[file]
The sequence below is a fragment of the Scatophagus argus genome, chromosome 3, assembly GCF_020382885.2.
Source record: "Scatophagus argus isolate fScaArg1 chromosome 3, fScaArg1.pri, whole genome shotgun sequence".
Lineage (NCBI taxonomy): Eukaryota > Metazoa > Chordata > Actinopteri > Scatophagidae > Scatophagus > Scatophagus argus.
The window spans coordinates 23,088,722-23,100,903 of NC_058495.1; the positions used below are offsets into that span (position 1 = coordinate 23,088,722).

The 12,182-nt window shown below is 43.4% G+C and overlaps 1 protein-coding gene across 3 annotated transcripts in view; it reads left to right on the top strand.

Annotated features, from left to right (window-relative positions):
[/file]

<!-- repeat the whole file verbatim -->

The sequence below is a fragment of the Scatophagus argus genome, chromosome 3, assembly GCF_020382885.2.
Source record: "Scatophagus argus isolate fScaArg1 chromosome 3, fScaArg1.pri, whole genome shotgun sequence".
Lineage (NCBI taxonomy): Eukaryota > Metazoa > Chordata > Actinopteri > Scatophagidae > Scatophagus > Scatophagus argus.
The window spans coordinates 23,088,722-23,100,903 of NC_058495.1; the positions used below are offsets into that span (position 1 = coordinate 23,088,722).

The 12,182-nt window shown below is 43.4% G+C and overlaps 1 protein-coding gene across 3 annotated transcripts in view; it reads left to right on the top strand.

Annotated features, from left to right (window-relative positions):